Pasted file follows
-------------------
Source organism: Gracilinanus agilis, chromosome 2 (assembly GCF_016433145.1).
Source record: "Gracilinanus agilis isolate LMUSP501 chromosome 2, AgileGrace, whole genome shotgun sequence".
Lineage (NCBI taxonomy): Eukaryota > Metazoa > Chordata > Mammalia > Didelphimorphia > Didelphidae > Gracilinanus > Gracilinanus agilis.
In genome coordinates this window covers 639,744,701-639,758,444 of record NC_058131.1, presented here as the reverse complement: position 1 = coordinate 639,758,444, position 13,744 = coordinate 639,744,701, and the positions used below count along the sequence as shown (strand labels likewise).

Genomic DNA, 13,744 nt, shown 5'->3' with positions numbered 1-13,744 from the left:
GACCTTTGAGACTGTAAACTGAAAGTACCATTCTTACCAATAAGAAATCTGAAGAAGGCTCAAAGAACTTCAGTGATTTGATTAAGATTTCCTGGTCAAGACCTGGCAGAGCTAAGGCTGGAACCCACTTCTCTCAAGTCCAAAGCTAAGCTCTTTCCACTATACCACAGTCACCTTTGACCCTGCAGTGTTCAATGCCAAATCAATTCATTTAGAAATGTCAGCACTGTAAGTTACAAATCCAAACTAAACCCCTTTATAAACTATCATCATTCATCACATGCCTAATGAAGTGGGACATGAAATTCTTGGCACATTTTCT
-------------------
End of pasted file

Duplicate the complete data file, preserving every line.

Source organism: Gracilinanus agilis, chromosome 2 (assembly GCF_016433145.1).
Source record: "Gracilinanus agilis isolate LMUSP501 chromosome 2, AgileGrace, whole genome shotgun sequence".
Lineage (NCBI taxonomy): Eukaryota > Metazoa > Chordata > Mammalia > Didelphimorphia > Didelphidae > Gracilinanus > Gracilinanus agilis.
In genome coordinates this window covers 639,744,701-639,758,444 of record NC_058131.1, presented here as the reverse complement: position 1 = coordinate 639,758,444, position 13,744 = coordinate 639,744,701, and the positions used below count along the sequence as shown (strand labels likewise).

Genomic DNA, 13,744 nt, shown 5'->3' with positions numbered 1-13,744 from the left:
GACCTTTGAGACTGTAAACTGAAAGTACCATTCTTACCAATAAGAAATCTGAAGAAGGCTCAAAGAACTTCAGTGATTTGATTAAGATTTCCTGGTCAAGACCTGGCAGAGCTAAGGCTGGAACCCACTTCTCTCAAGTCCAAAGCTAAGCTCTTTCCACTATACCACAGTCACCTTTGACCCTGCAGTGTTCAATGCCAAATCAATTCATTTAGAAATGTCAGCACTGTAAGTTACAAATCCAAACTAAACCCCTTTATAAACTATCATCATTCATCACATGCCTAATGAAGTGGGACATGAAATTCTTGGCACATTTTCT